10) The head office should not pay for his professional indemnity insurance. He should pay for this himself. Although this is a problem by itself it is not enough to put him inside of IR35.

    The answers to questions 1 - 7 are key. Points 8 - 10 are a little irrelevant but do to some extent indicate that he is a bit of a risk.

    There are lots of companies that review contracts and working practices and provide insurance for IR35, eg Qdos, Abbey tax, IPSE, Bauer and Cottrell, Law Place, Egos/Roger Sinclair, etc.
  • domjandd
    domjandd Registered Posts: 8
    Wow, thank you so much for taking the time to write such a comprehensive and accurate reply!

    We did the employment status and the result was 'could not determine' (can't remember the correct terminology of the result)!

    In response to your points:
    No, they can't control him and if he was to send a substitute (nothing to say he can't do this) it would be his cost not that of the head office.
    If he doesn't work, he doesn't get any 'pay', and they are not obliged to give him work. I am unsure of his job title but he is not an office holder. The commission received is not based on an hourly or daily rate.

    Essentially he is working on various projects for various clients, just the fee income is paid to the head office with his split afterwards. As I am aware, nobody in his particular position are employed in the head office. Other employees include the receptionist, a gentleman who 'pulls' a file together and another employee who produces analytical work.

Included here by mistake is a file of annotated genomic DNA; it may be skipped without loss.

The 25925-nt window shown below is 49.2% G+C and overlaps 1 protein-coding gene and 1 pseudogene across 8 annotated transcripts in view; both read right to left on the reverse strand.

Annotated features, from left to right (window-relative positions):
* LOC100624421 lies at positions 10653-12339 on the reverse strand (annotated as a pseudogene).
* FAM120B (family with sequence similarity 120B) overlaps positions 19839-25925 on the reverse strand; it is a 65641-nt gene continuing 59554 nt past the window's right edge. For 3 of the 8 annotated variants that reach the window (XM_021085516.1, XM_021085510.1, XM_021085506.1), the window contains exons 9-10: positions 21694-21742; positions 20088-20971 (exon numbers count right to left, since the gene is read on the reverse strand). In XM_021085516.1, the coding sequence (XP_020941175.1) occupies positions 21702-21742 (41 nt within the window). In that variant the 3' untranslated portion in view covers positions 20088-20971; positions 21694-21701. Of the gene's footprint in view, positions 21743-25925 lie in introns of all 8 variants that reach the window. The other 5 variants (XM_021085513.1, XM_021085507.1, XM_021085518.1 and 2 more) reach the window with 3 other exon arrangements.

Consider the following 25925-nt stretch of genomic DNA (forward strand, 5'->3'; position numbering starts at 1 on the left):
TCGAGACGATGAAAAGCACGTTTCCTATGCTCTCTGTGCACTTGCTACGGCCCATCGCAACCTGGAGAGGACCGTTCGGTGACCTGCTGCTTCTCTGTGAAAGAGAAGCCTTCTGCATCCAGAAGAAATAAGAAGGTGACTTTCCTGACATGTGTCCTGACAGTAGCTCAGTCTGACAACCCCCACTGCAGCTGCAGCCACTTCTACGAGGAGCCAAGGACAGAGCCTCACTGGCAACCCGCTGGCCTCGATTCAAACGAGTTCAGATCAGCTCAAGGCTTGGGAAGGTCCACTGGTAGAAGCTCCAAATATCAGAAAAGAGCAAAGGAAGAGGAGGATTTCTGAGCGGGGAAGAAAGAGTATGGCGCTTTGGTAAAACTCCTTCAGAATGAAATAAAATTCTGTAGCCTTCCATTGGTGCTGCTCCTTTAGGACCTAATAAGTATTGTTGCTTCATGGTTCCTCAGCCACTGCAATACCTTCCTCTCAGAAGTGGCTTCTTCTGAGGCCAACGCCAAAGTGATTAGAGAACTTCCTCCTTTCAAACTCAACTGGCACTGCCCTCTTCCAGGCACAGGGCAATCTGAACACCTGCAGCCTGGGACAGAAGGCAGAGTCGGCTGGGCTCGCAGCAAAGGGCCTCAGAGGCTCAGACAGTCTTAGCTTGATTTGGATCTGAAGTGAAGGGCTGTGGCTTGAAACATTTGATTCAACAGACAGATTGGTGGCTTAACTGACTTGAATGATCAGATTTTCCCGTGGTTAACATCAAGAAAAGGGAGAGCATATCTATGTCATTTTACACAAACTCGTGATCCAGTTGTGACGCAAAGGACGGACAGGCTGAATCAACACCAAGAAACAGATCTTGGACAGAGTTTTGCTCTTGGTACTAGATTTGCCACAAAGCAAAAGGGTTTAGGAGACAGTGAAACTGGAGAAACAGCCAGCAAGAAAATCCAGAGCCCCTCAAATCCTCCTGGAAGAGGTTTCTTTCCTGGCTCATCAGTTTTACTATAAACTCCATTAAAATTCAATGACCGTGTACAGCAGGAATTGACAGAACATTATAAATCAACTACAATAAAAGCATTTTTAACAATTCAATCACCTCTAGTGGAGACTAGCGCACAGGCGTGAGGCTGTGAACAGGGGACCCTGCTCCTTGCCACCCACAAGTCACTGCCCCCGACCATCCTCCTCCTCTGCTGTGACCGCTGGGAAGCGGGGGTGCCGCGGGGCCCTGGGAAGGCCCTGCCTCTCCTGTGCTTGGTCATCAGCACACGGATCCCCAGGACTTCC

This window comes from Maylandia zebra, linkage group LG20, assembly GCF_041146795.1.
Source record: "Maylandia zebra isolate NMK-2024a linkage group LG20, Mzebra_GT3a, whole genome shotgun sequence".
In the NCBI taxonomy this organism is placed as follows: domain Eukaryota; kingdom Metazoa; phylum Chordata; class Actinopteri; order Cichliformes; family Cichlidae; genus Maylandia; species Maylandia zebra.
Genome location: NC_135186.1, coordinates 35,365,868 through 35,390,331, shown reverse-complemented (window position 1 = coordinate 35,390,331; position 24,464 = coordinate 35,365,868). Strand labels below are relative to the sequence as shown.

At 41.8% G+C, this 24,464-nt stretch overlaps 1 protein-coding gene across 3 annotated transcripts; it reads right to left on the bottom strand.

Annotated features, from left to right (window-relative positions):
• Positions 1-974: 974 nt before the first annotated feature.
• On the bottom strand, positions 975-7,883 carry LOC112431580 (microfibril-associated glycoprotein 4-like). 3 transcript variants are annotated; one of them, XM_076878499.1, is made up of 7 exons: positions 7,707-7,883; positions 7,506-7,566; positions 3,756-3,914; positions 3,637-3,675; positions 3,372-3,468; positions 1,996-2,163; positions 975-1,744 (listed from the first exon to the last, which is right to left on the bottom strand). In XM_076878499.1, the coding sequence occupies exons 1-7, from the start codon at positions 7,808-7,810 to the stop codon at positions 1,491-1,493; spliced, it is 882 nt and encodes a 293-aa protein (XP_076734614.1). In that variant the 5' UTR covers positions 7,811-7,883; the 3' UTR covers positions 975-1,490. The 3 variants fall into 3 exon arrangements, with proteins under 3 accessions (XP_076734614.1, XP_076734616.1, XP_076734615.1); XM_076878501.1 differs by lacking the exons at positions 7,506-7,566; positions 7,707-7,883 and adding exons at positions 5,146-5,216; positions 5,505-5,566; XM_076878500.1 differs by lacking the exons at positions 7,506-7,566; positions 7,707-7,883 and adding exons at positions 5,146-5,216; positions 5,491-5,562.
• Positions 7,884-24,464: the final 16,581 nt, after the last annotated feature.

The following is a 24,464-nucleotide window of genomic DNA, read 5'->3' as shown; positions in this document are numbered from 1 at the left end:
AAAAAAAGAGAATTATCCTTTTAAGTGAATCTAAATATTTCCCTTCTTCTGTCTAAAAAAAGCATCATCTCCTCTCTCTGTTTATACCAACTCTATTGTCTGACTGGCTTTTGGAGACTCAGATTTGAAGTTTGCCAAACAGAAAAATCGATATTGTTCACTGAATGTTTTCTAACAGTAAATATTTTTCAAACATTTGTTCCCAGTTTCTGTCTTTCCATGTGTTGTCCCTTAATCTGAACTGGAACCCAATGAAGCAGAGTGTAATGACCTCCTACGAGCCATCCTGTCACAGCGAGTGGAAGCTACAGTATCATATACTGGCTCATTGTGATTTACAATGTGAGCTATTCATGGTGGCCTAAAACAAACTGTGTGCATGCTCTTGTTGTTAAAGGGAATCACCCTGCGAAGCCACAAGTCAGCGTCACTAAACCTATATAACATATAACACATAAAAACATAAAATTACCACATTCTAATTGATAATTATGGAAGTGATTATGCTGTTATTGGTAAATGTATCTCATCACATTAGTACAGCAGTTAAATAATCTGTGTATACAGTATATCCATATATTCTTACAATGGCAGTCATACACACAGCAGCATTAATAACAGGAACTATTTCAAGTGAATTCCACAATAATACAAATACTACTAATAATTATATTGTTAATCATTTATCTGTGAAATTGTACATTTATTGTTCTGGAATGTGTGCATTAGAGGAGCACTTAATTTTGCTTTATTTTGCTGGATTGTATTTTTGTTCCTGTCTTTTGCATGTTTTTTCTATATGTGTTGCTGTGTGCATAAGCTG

We have suggested to him to approach a company and have an IR35 review and explained it isn't our role to do this. I will pass the suggested names onto him - fantastic.

    I must stress how appreciative I am of your reply, I owe you lunch!

  • reader
    reader Registered Posts: 1,037 Beyond epic contributor 🧙‍♂️
    With regards to substitution, if your client does not actually exercise the substitution clause any substitution clause is irrelevant.

    Unfortunately, there is an urban myth promoted by more risky providers that a substitution clause is a golden bullet however all the case law shows that unless the substitution clause is actually exercised and a substitute actually sent then the substitution clause is a best window dressing and at worse is meaningless.

    Consequently it sounds like your client would need to be outside of IR35 based on either control or obligation.

    The problem with HMRC's online check employment status for tax service is that it assumes all contractors fail obligation because if the contractor turns up they will get their £500/day or get their commission on the clients given to them.

    When is the project end date for the IFA? When does their project or assignment come to an end?

    If he finishes his project/assignment more quickly can he leave earlier (without a notice period) but still profit from the original agreed fee?

    How long has he been at St James Place (or whoever the employer is) for?